What if a substantial proportion of ADD / ADHD cases are really sleep disorders in disguise?
We have found in recent years that people who are ADD or ADHD are more likely than the general population to suffer from sleep apnea, a medical condition that affects sleep.
Dr. Thakkar pointed out that sleep disorders are not only co-occurring conditions with ADD, but that ADHD symptoms can actually be caused by lack of sleep. In studies, a number of children with sleep disorders who had been diagnosed with ADHD were found to no longer have ADHD symptoms once their sleep disorder was treated. Their ADHD diagnosis had been false, even though the patients met the diagnostic criteria.
Dr. Thakkar's article mentioned studies done in adults that showed that cognitive performance diminished with less sleep, even though the subjects didn’t feel sleepy. That means that many of us aren’t even aware that we’re sleep-deprived, yet our ADD symptoms are likely worse because of it.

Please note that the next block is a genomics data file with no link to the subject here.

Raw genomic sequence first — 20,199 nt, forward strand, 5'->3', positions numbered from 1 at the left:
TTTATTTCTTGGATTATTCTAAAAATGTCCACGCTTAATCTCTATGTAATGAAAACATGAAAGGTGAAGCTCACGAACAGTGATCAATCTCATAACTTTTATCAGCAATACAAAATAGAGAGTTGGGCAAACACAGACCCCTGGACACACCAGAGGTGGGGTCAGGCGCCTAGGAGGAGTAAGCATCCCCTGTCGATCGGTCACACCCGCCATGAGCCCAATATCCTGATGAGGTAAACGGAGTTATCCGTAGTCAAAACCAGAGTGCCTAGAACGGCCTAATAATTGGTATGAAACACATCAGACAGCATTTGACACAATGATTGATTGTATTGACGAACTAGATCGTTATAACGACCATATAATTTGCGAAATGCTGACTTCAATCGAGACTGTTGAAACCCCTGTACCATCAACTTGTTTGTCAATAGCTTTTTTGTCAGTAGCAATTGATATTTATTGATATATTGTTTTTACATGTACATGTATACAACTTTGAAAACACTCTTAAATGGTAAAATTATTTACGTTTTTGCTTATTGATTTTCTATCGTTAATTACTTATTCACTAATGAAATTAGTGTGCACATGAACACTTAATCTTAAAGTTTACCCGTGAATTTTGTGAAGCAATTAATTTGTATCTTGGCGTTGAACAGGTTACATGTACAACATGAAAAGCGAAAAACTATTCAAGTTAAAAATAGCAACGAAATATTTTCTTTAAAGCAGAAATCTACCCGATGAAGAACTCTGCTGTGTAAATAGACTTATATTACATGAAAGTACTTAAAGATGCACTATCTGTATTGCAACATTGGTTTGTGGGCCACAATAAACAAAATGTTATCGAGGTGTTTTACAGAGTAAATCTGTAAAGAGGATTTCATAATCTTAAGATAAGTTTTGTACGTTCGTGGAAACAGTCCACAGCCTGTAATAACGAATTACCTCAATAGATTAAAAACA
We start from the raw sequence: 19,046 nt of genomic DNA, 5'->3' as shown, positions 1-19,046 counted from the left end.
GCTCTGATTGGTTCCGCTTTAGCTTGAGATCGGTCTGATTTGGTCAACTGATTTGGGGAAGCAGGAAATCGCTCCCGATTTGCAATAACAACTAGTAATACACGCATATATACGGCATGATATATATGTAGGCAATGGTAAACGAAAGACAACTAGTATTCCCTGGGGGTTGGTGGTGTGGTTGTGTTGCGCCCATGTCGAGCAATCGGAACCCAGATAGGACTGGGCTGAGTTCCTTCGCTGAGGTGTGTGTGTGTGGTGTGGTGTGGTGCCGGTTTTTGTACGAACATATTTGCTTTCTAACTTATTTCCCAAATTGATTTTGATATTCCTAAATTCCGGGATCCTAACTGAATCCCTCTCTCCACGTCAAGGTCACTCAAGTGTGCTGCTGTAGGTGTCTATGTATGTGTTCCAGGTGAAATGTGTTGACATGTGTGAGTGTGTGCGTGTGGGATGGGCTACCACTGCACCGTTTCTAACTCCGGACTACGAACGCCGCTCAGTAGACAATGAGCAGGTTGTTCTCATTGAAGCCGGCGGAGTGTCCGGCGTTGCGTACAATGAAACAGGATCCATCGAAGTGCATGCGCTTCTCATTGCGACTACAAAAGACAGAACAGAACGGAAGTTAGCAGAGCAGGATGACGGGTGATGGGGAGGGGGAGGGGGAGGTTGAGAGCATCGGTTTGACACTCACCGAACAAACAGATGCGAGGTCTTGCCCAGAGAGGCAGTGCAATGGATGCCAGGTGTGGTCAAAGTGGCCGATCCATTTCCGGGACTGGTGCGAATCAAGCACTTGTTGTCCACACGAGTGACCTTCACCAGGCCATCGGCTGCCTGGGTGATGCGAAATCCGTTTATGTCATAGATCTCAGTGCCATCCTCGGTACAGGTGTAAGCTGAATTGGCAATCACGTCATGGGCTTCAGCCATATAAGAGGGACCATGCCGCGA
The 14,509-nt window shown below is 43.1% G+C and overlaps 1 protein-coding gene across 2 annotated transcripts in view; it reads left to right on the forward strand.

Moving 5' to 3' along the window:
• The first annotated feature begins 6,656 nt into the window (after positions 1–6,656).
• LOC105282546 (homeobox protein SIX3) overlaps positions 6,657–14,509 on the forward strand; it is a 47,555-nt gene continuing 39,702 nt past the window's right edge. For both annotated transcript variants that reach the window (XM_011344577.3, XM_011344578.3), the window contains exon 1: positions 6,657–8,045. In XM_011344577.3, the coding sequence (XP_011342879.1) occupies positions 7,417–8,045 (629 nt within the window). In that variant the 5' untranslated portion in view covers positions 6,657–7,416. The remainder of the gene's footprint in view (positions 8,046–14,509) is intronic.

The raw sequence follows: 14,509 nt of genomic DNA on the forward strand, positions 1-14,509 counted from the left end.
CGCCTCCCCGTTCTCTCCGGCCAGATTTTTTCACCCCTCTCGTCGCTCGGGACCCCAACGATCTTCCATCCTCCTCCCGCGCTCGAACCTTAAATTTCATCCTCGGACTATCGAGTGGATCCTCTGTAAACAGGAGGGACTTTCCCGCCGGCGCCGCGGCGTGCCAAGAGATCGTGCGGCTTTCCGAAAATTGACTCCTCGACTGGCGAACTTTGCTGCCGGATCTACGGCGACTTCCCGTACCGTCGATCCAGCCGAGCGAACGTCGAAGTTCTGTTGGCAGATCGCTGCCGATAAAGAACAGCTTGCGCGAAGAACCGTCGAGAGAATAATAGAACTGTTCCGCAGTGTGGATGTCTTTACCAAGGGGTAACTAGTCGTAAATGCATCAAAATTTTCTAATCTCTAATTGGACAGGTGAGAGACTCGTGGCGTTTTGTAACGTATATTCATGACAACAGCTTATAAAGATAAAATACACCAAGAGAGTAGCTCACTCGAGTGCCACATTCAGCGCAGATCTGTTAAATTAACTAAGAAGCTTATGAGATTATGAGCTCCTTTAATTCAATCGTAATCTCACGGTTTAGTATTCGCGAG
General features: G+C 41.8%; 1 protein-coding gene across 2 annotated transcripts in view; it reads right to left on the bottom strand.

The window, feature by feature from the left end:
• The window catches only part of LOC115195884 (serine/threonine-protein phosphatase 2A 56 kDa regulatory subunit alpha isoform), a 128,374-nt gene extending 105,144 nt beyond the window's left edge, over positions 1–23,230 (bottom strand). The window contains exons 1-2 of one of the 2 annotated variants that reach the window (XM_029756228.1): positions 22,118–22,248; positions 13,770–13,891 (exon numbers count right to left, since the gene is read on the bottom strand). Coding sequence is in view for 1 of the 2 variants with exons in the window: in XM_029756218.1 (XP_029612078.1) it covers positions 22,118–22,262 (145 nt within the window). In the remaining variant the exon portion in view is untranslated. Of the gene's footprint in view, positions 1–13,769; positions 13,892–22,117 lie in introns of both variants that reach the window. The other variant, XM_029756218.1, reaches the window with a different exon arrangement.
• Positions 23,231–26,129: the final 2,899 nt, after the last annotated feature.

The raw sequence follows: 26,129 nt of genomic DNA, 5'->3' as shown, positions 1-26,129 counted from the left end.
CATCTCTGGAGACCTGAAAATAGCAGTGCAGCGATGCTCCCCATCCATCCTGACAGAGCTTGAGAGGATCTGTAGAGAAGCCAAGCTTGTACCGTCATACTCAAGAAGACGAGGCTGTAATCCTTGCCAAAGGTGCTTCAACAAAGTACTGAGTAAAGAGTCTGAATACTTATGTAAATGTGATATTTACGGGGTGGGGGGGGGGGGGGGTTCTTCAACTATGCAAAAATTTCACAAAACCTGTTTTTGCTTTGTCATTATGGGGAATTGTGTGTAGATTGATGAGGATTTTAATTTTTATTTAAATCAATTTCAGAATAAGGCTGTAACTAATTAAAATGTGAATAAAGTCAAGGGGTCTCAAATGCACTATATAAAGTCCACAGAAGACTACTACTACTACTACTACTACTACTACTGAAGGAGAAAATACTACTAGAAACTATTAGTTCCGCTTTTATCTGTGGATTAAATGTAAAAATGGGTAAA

As a society in general, we sleep fewer hours than we used to.
Our days are crammed full of work and activities. Even our down-time is taken up staring into electronic devices that inhibit the release of melatonin, the hormone that helps you feel sleepy. (That’s why you should not do computer work or look at a lit screen device before bedtime if you have trouble following asleep!)
Lack of sleep and poor performance becomes a vicious cycle.
When you don’t feel productive or focused, you stay at work longer to get work done. By the time you finish there is little time to unwind and relax. Evenings are often spent on the computer, which keeps you from recognizing when your body is sleepy. When you have so few hours to relax by yourself or with others, it's no wonder you're reluctant to go to bed!
Imagine if …by getting all the Delta sleep your brain and body actually needed — you could focus really well.
In this state of achieving full sleep, you would wake up rested, get to work on time, and could leave at 5 o’clock after a productive workday.